"Trust and knowing people" are the most critical aspects in recruitment in football
Do you ever wonder how Sporting directors, senior and executive leaders in football clubs recruit middle-management-level positions in leading football institutions?
A recent study titled ‘Recruitment in elite football: a network approach’
shows that whilst normally in recruitment weak ties are essential for getting a job, in football, trust and knowing people are the most critical aspects in recruitment, and recruiters rely on strong ties.
The study is concerned with non-playing staff who assume middle-management positions, i.e. heads of departments and the research addresses this need and expands beyond previous studies offering a qualitative perspective with executive-level practitioners from elite professional football clubs in England.
The 4 main findings of the study are:
Embeddedness – closure: the importance of ‘knowing’ someone
The study illustrates that trust is a crucial component of corporate culture within the football industry and that this influences the forms of recruitment practiced by Sporting Directors
Strength of weak ties: using your network to your advantage
The study points out that engagement with weak ties both within and outside the football industry help to develop a list of potential candidates. Therefore, it is not necessarily the ‘strong ties’ within professional networks (i.e. the closest, most trusted connection) but the ‘weak ties’ (i.e. more removed connections) that lead to success in job searches and recruitment.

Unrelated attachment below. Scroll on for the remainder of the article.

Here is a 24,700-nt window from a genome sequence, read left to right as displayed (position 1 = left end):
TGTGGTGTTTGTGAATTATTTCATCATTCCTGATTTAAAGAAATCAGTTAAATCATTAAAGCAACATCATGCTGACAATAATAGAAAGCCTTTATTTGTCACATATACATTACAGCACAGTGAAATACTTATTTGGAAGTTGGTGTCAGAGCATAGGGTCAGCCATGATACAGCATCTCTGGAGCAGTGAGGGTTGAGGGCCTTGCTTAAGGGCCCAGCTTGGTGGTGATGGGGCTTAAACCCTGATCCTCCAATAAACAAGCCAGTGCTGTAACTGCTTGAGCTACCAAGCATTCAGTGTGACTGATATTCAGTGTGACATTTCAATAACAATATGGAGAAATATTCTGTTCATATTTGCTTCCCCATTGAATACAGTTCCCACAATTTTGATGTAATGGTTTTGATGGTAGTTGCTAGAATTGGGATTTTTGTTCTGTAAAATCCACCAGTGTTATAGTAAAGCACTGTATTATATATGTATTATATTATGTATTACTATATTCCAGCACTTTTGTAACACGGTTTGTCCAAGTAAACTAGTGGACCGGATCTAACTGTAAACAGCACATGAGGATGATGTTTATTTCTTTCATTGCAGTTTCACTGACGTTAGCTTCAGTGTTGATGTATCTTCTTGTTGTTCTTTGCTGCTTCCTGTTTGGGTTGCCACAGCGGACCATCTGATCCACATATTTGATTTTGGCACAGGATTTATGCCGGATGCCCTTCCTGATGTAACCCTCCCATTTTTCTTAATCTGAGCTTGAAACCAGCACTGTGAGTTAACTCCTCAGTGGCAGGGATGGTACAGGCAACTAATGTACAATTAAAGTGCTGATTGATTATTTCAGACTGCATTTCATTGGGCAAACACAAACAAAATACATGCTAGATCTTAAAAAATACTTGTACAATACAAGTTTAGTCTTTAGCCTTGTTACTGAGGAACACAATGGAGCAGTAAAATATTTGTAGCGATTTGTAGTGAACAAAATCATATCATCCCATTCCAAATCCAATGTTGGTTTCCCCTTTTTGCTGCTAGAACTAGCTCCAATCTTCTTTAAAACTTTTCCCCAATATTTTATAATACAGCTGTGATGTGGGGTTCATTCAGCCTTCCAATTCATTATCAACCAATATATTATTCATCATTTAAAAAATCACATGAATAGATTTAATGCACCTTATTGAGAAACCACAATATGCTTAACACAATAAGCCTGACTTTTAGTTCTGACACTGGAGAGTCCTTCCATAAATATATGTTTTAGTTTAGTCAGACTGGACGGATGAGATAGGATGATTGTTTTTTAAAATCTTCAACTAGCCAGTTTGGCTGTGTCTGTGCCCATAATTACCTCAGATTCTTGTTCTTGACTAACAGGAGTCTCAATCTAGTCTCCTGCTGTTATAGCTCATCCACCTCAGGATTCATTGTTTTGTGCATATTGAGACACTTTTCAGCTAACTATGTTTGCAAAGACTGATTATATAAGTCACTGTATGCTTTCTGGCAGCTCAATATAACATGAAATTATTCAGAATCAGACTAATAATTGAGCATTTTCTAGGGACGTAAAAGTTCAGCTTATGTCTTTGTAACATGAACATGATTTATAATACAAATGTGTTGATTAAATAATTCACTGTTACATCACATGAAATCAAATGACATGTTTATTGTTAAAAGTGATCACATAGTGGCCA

“Knowing someone you trust and who, in return, trusts another to do a required role reduces uncertainty and risk in the marketplace. Importantly, it is the weak ties here rather than the strong ties found in closed networks that are important. Weak ties bring new ways of working, innovation, access to new markets and technology whilst reducing inequality in the group,” the study found out.
Structural holes: winning by filling
Structural holes work on the premise that an actor (i.e. agent or loan manager) bridging a structural hole can broker between two parties; that is, they can introduce people or organisations together, share and direct information (such as opportunities). However, they can also conversely leverage their position, create tension between two parties or control the information and message – either way, structural holes give those who fill it a competitive advantage.
Temporal embeddedness: the dynamic fluidity of football networks
The temporal dimensions have huge implications for the management strategy of football clubs, including the recruitment of corporate actors. Time shares a correlation to power; as time sifts, so too does network power; as demonstrated in the transfer market.
The empirical qualitative study was undertaken by Daniel Parnell , Alexander John Bond, Paul Widdop, Ryan Groom and David Cockaynea involving semi-structured interviews with 25 Sporting Directors in football clubs in England . The qualitative data was thematically analysed.
The study further highlights the importance of networking to secure a job and how the ties among actors in a social system interact and comprise the broader contexts that can affect perceptions, beliefs, emotions, attitudes, and ultimately, actions of individuals and groups, subsequently recreating the structure and culture of the industry.